May Thurner Syndrome (MTS) is a condition that primarily impacts the veins in the left leg. The disorder is characterized by common symptoms and complications such as pain, swelling, varicose veins, and deep vein thrombosis (DVT).
This article aims to provide an in-depth look at MTS, exploring its causes, effects on women’s health, and available treatments. Texas Vascular Institute is a team of experts in MTS and other vein conditions, unlocking healthy legs across Hurst and surrounding areas.
What Causes May Thurner Syndrome?
MTS results from an anatomical idiosyncrasy in the iliac veins located in the pelvis. These veins cross over each other, and in some cases, the right iliac artery can compress the left iliac vein. This compression decreases the blood flow in the left leg, which can lead to MTS.
Several risk factors may increase the likelihood of developing MTS:
- Gender: Women are more likely to get MTS than men
- Age: The risk of MTS increases with age
- Pregnancy: Hormonal and physical changes during pregnancy can lead to MTS
- Obesity: Extra weight can put pressure on the iliac veins
- Sedentary lifestyle: Lack of movement can slow blood flow and increase the risk of MTS
May Thurner Syndrome and Women’s Health
MTS can be associated with other conditions that particularly affect women’s health. These include uterine fibroids, pelvic venous congestion, and complications related to pregnancy.
- Uterine fibroids are benign tumors in the uterus that can cause heavy bleeding, pelvic pain, and even infertility.
- Pelvic venous congestion refers to the dilation of the ovarian veins and other veins in the pelvis, which can result in chronic pelvic pain, varicose veins, and discomfort in the vulvar area.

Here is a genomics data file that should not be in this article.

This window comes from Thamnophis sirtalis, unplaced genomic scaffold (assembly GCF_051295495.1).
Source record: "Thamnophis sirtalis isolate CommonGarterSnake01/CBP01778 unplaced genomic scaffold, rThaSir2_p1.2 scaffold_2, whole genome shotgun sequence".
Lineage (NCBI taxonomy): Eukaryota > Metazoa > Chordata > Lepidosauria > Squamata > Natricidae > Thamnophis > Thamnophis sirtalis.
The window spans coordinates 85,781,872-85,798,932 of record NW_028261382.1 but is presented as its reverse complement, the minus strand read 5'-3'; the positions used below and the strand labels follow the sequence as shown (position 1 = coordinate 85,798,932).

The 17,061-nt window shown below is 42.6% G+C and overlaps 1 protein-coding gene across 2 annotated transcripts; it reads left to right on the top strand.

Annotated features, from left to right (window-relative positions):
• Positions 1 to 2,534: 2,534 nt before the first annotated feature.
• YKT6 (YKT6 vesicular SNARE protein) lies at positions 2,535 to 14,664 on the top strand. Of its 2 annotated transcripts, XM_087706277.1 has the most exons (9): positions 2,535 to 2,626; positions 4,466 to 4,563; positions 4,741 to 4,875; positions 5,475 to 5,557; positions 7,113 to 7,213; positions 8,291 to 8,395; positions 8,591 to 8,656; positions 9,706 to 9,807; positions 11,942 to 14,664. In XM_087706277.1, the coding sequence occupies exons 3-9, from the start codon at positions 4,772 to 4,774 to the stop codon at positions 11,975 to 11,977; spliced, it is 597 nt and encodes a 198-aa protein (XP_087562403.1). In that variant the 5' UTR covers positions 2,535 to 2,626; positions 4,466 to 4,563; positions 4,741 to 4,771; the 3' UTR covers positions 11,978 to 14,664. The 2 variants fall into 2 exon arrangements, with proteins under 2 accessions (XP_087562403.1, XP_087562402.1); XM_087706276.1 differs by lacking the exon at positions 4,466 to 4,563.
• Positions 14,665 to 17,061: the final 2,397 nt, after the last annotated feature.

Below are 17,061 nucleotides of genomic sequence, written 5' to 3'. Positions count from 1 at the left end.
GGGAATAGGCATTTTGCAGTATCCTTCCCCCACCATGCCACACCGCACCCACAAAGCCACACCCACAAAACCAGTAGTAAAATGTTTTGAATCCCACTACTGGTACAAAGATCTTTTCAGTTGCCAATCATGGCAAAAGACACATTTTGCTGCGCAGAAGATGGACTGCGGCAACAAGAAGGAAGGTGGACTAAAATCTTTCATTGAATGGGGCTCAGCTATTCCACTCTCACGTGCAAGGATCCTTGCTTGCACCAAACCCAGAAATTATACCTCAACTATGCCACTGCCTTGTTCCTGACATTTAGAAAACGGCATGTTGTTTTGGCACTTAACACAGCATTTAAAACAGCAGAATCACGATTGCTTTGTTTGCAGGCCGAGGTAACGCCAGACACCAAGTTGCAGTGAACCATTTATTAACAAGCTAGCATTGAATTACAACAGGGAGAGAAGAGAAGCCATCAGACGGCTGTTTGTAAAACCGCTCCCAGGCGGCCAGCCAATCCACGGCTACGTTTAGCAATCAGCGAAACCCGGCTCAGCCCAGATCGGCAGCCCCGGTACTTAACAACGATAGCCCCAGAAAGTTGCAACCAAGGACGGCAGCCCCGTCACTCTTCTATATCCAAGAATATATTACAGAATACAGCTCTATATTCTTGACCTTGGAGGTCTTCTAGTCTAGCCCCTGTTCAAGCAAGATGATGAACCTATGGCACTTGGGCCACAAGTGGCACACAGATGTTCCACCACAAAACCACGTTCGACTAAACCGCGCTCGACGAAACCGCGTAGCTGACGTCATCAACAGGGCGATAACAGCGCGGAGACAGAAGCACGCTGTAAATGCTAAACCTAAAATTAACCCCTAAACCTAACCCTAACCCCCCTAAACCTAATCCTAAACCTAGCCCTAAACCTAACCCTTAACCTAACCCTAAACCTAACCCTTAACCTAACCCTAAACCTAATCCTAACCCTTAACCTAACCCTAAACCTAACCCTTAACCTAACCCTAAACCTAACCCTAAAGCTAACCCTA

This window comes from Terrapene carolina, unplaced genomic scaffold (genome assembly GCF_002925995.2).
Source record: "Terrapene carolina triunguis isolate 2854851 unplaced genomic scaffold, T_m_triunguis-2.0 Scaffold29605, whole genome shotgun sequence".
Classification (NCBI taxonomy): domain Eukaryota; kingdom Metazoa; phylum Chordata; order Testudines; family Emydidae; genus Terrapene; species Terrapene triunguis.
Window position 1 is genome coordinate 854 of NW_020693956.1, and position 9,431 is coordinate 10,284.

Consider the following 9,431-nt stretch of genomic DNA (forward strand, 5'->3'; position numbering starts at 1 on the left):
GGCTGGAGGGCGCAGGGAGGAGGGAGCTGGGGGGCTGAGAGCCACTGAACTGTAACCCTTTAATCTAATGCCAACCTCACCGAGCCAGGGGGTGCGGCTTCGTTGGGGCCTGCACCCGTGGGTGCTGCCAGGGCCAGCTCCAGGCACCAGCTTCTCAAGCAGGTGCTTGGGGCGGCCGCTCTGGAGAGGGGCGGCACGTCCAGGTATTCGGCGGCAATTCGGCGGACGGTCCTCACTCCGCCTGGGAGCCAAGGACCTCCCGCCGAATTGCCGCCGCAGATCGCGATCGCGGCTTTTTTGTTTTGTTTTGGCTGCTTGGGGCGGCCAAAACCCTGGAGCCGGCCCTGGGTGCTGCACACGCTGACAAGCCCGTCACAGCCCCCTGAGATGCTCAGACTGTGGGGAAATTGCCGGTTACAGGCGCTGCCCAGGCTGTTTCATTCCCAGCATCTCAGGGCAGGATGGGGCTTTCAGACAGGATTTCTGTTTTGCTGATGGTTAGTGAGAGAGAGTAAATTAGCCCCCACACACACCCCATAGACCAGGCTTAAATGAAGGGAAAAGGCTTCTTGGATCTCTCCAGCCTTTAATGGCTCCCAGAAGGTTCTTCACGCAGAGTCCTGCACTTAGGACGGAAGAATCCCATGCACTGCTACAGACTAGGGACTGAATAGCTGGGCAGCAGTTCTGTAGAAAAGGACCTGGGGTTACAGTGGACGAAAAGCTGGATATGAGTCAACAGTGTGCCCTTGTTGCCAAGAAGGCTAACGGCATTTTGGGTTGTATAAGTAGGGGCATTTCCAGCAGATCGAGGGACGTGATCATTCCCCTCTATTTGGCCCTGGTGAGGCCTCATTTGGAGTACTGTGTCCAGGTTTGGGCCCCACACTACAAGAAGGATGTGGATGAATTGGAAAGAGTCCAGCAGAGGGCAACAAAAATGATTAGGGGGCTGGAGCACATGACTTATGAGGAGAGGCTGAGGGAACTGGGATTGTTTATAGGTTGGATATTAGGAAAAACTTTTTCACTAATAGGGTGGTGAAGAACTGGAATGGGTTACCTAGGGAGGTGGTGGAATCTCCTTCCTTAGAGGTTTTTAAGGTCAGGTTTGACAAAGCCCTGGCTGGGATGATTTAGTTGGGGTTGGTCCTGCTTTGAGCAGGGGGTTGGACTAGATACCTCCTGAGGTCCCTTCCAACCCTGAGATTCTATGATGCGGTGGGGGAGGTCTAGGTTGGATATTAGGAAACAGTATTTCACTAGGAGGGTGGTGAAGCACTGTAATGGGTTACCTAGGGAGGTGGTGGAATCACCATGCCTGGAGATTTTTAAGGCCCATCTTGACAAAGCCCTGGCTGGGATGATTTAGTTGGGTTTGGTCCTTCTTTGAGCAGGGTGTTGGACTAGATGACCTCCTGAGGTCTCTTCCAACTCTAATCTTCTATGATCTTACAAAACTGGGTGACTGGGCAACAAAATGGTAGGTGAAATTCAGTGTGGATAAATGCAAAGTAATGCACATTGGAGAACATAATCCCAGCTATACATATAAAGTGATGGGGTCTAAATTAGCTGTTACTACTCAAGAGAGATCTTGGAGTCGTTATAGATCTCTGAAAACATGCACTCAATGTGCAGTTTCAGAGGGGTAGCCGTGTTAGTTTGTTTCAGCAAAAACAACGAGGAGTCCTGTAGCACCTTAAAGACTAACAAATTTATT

- Pregnancy introduces hormonal changes and increased blood volume that can elevate the risk of developing MTS or DVT.
Thankfully, these conditions can be diagnosed and treated with minimally invasive procedures:
- Uterine fibroid embolization blocks the blood supply to the fibroids, causing them to shrink over time.
- In the case of pelvic venous congestion, embolization is performed to block the refluxing ovarian veins, relieving symptoms.
- Pregnant women, particularly those at high risk of MTS or DVT, may be prescribed anticoagulation therapy. This treatment involves taking blood thinners to prevent clot formation during and after pregnancy.
Diagnosing May Thurner Syndrome
MTS is often a stealthy condition that often goes unnoticed until a serious complication, such as DVT, arises. The challenge in diagnosing MTS is its tendency to manifest through non-specific symptoms, which can often be dismissed or attributed to less severe issues.
However, several diagnostic tests can help detect MTS:
- Magnetic resonance imaging (MRI)
- Computed tomography (CT) scan
Given the potential severity of MTS, seeking medical attention is crucial if you experience any signs or symptoms of MTS or DVT.
Treating May Thurner Syndrome
MTS treatment focuses on three primary goals:
- Relieve symptoms
- Restore blood flow
- Prevent complications
A range of treatment options are available for MTS:
- Medications: Anticoagulants (blood thinners) are often prescribed to prevent clotting and reduce inflammation.
- Compression Stockings: These elastic garments apply pressure to the legs and improve circulation.
- Endovascular Procedures: Minimally invasive techniques utilizing catheters and devices to widen the narrowed vein and remove clots. These procedures include:
○ Angioplasty: Inflates a balloon inside the vein to expand it.
○ Stenting: Insert a metal mesh tube inside the vein to keep it open.
○ Thrombolysis: Injects clot-dissolving drugs into the vein.
○ Thrombectomy: Removes clots with a suction device or a mechanical tool.
Endovascular procedures offer numerous benefits: